Sometimes I think the demur image of Mary I grew up on - Our Lady of the Downcast Eyes - was a patriarchal distraction from her revolutionary words.  Her God scattered the proud; and when she sang this did she look to Elizabeth, so often teased by others for her barrenness? Her God cast down the mighty from their thrones; did she look at the oppressive soldiers of King Herod and the legions of Romans?  Her God filled the hungry and sent the rich away empty; while she sang did she bring food to the rural poor she lived among? Demur hopes did not shape Mary’s song; rather, she spoke with a revolutionary confidence in the power of her God.


The Magnificat not only pointed to the revolutionary project of God, not only linked Mary and Elizabeth to it, but proclaimed the trustworthiness of God.  None of these promises seemed true yet - the proud still strutted, the kings still oppressed, the hungry still wept for emptiness. But Mary could so trust in God that she could hope in what she did not see.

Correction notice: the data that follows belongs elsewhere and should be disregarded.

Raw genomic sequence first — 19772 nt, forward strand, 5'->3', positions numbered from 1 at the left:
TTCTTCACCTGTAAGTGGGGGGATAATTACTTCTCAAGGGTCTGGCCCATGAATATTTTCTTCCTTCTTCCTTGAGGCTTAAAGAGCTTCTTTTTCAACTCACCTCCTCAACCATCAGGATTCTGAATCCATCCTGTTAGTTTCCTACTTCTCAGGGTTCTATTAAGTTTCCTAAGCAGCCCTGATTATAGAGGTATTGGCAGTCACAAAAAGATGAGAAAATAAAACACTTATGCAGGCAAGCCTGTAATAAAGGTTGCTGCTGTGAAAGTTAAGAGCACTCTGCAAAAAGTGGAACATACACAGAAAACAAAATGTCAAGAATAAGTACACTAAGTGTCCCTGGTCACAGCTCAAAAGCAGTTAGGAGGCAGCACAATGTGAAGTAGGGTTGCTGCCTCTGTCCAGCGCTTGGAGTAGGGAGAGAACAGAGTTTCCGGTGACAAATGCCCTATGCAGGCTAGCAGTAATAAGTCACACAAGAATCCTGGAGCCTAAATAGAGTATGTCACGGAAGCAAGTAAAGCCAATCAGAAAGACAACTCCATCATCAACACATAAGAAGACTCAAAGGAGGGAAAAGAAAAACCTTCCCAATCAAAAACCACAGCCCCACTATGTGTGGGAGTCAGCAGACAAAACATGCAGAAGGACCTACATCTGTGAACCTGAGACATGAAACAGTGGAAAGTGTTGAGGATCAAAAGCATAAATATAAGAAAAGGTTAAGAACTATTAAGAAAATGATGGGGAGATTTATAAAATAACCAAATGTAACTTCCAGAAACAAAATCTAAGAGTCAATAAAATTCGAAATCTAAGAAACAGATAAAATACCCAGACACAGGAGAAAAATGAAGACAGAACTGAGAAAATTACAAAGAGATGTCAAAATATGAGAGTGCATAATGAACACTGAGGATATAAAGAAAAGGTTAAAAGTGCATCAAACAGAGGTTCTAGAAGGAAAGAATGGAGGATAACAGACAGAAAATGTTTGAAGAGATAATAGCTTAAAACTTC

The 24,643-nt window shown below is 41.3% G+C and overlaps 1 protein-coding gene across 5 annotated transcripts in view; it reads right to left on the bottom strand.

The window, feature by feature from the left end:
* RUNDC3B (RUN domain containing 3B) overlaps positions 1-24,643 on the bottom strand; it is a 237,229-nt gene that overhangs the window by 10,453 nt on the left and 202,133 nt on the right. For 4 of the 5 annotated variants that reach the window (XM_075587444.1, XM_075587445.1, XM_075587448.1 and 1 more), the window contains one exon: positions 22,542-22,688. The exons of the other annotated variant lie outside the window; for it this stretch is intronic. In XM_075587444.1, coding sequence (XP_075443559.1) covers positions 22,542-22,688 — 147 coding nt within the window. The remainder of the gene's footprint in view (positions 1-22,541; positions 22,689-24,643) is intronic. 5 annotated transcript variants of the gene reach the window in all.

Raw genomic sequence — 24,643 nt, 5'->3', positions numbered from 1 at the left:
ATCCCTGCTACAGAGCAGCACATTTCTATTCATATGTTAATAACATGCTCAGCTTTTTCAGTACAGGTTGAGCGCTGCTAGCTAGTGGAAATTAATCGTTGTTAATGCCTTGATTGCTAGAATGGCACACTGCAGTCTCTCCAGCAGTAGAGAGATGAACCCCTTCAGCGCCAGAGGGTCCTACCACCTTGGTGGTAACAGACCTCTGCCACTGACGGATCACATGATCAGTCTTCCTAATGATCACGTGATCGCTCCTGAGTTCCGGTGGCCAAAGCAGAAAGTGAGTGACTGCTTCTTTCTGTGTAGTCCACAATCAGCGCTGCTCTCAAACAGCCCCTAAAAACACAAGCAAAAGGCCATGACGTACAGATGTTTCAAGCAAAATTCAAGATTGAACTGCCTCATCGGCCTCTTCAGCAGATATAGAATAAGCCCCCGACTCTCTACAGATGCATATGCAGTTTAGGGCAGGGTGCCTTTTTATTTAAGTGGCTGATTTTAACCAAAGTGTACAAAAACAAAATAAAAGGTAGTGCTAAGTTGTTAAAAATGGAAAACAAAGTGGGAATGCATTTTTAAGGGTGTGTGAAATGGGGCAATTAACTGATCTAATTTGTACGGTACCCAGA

And in this we see the power of God to work through people forming community and connection.  The friendship of Elizabeth and Mary put the wind in her lungs to sing. That Holy Hope carried her into an uncertain future with profound confidence.


I love that four women lit our Advent Candles this morning; four who’ve know each other for a long time, four who’ve helped each other sing and hope and celebrate and cry.  Like Mary and Elizabeth, they witness to the power of friendship to make us lift our voices in hope.


Who can help us sing of our hopes?  Who can fill our voices with revolutionary confidence?  What friendship can move us to proclaim God’s liberation even when it remains unseen?


Mary and Elizabeth can be our spiritual models of how to gestate hope in our spirits.  Like Mary we can move from a tender, intimate wonder; to a shared conversation that knits us in community and connects us to God; to a profound proclamation because of friendship.


This Advent open your hearts to angelic voices.  Share your hearts in deep friendship. And let loose your tongues in revolutionary hope.  For together we can be transformed by Holy Hopes. Alleluia and Amen.


Comments